Tokyo’s chef Toshimasa Sano brings his miso ramen to Buena Park

Ramen & Tsukenmen Tao
White miso ramen at Ramen & Tsukenmen 道 Tao restaurant in Buena Park. The new restaurant opens Sept. 3.
(Kevin Chang / Staff Photographer)

Toshimasa Sano is 29 years old. He moved to America two months ago and speaks no English. California is a place he only knows from what he’s seen in movies.

He may be quiet, and he may be nervous, but chef Sano is here for one reason: to bring his miso ramen to Orange County.

The unassuming, 20-seat Ramen & Tsukemen 道 Tao restaurant, which will open on Sept. 3, sits in an easy-to-miss strip mall on the corner of West Cerritos Avenue and Valley View Street in Buena Park.


To celebrate the grand opening, Sano is offering 50 free bowls of soup at lunch and another 50 for the dinner to those who follow the restaurant’s Instagram page.

Ramen & Tsukenmen Tao
Chef Toshimasa Sano of Ramen & Tsukenmen 道 Tao at his new restaurant in Buena Park.
(Kevin Chang / Staff Photographer)

Sano began cooking at 17. He worked at the famed Tokyo ramen restaurant, Tsujita, for 10 years. After meeting an investor, he left behind his family in Asakusa, Tokyo, to live out his dream of owning a ramen restaurant in California.

Chef Sano’s tonkotsu broth, the basis for all of his ramen creations, takes 40 hours to make. There are always two pots of broth simmering in the kitchen simultaneously so there is one ready to serve and one that will be ready for the next day.

Ramen & Tsukenmen Tao
Chef Toshimasa Sano carries miso broth as he prepares two bowls of ramen at Ramen & Tsukenmen 道 Tao in Buena Park. Sano, who trained at Tokyo’s famed ramen shop, Tsujita, is opening his first noodle shop on Sept. 3.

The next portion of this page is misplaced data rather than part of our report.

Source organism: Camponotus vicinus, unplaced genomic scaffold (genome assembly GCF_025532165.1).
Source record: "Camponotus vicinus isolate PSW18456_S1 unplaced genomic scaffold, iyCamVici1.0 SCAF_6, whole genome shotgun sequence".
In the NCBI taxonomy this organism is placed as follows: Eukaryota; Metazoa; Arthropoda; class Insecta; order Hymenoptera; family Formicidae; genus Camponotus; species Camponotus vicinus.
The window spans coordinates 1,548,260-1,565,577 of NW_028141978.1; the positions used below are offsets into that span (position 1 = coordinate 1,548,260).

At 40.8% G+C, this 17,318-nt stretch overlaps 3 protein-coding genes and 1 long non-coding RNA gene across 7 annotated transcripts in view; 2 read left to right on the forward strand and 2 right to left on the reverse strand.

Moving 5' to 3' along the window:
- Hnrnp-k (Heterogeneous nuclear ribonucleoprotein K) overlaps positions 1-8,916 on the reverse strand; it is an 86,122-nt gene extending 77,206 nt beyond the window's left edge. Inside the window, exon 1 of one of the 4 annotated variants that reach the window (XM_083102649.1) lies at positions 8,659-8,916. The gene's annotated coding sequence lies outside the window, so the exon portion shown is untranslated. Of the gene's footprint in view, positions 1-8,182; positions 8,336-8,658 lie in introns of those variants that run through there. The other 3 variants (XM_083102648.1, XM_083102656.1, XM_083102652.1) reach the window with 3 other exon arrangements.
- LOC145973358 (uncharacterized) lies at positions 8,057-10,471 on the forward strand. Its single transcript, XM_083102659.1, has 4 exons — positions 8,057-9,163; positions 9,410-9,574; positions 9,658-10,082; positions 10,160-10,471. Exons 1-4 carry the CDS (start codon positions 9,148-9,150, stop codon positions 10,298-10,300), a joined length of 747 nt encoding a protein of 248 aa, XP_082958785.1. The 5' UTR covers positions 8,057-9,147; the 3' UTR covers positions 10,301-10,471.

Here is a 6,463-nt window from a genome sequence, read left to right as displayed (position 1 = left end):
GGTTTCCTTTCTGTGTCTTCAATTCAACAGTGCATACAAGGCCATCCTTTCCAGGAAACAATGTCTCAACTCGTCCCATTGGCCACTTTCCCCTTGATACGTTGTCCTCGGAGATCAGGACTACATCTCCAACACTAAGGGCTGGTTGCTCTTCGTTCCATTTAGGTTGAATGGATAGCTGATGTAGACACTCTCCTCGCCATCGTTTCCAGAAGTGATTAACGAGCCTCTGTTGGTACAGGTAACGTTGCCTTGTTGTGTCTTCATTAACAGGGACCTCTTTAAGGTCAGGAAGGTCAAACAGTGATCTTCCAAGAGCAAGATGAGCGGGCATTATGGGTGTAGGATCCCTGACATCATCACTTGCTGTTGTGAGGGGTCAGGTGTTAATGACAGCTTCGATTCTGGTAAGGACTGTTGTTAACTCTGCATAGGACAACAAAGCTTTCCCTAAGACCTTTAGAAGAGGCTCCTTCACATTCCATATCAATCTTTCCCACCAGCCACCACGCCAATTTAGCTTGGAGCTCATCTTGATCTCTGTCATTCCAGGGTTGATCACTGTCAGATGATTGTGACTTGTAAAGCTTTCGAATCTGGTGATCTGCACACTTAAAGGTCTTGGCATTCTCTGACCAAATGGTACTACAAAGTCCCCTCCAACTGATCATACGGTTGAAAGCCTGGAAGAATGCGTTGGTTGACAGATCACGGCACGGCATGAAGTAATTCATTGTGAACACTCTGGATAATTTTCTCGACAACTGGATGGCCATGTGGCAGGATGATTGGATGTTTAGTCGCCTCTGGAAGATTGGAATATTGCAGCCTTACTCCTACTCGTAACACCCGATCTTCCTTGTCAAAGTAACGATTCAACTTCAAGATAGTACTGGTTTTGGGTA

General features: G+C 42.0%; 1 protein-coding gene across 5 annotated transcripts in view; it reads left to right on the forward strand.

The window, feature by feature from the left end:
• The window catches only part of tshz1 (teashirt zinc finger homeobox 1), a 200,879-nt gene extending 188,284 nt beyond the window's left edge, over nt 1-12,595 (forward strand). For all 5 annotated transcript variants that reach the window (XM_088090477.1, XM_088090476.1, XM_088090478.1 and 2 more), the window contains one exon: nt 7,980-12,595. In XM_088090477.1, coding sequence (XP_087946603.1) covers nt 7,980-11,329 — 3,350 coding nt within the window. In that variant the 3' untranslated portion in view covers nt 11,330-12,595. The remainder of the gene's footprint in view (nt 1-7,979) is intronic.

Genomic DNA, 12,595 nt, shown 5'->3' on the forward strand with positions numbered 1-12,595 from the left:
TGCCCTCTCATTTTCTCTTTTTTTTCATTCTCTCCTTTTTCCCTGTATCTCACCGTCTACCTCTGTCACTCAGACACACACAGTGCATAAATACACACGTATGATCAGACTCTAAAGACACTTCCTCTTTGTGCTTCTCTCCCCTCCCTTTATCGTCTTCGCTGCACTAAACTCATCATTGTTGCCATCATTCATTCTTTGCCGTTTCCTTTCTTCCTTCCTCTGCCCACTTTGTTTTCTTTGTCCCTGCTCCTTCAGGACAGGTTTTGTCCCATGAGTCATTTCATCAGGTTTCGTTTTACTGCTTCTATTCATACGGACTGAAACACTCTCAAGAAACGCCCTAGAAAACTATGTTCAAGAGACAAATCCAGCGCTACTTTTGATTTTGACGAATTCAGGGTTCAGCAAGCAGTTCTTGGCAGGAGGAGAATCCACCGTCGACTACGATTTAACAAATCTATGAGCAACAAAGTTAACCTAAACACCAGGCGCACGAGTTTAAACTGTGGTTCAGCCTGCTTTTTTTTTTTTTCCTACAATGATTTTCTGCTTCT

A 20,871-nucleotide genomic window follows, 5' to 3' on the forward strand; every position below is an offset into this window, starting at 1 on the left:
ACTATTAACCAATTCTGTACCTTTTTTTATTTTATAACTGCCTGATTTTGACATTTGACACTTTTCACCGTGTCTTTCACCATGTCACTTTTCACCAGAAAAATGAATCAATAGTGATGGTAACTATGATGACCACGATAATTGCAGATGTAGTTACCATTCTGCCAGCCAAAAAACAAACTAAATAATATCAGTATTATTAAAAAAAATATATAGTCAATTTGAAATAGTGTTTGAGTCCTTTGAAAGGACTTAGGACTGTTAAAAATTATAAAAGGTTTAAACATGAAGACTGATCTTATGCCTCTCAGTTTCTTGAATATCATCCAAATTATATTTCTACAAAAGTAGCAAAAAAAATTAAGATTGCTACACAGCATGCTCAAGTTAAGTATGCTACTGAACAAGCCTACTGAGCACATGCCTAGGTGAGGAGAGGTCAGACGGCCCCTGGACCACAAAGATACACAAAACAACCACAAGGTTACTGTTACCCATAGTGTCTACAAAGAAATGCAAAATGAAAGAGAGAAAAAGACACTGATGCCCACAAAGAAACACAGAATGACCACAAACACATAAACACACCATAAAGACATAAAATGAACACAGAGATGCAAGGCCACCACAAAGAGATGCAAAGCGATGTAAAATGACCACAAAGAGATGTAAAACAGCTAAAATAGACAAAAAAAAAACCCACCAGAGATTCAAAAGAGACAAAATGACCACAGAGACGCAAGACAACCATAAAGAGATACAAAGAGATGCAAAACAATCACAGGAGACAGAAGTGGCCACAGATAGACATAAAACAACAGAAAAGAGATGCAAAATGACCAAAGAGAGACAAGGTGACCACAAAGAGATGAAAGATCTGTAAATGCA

(Kevin Chang / Staff Photographer)

Ramen & Tsukemen 道 Tao has a simple menu. It will serve four types of ramen and two pork buns.

The milder white miso version of the signature ramen is served with soy sauce-seasoned bamboo shoots, scallions and a large slice of tender pork chashu.

The red miso variety arrives with thinly sliced curls of scallion whites piled on top of sautéed bean sprouts and the chashu.

The broth containing the red and white miso is more like a sauce than a soup. It’s thick, coating the noodles heartily for a stick-to-your-ribs kind of meal.

The two other ramen variations include a traditional tonkotsu and tsukemen, which is a dipping noodle with the soup served separately.

All bowls can be supplemented with a soft-boiled egg and a spicy paste called tao, made from garlic and cayenne pepper — as well as the garlic, vinegar, black pepper and soy sauce available on each table.


What: Ramen & Tsukemen 道 Tao

Where: 10488 Valley View St., Buena Park

When: 11 a.m. to 3 p.m. and 5 p.m. to 11 p.m., starting Sept. 3

Cost: Bowls of soup run from $8.95 for the original varieties, to $9.95 for the spicy and $12.95 for the Chashu ramen bowl with a heaping portion of pork

Information: 714-236-5055; @ramen_and_tsukemen_tao on Instagram

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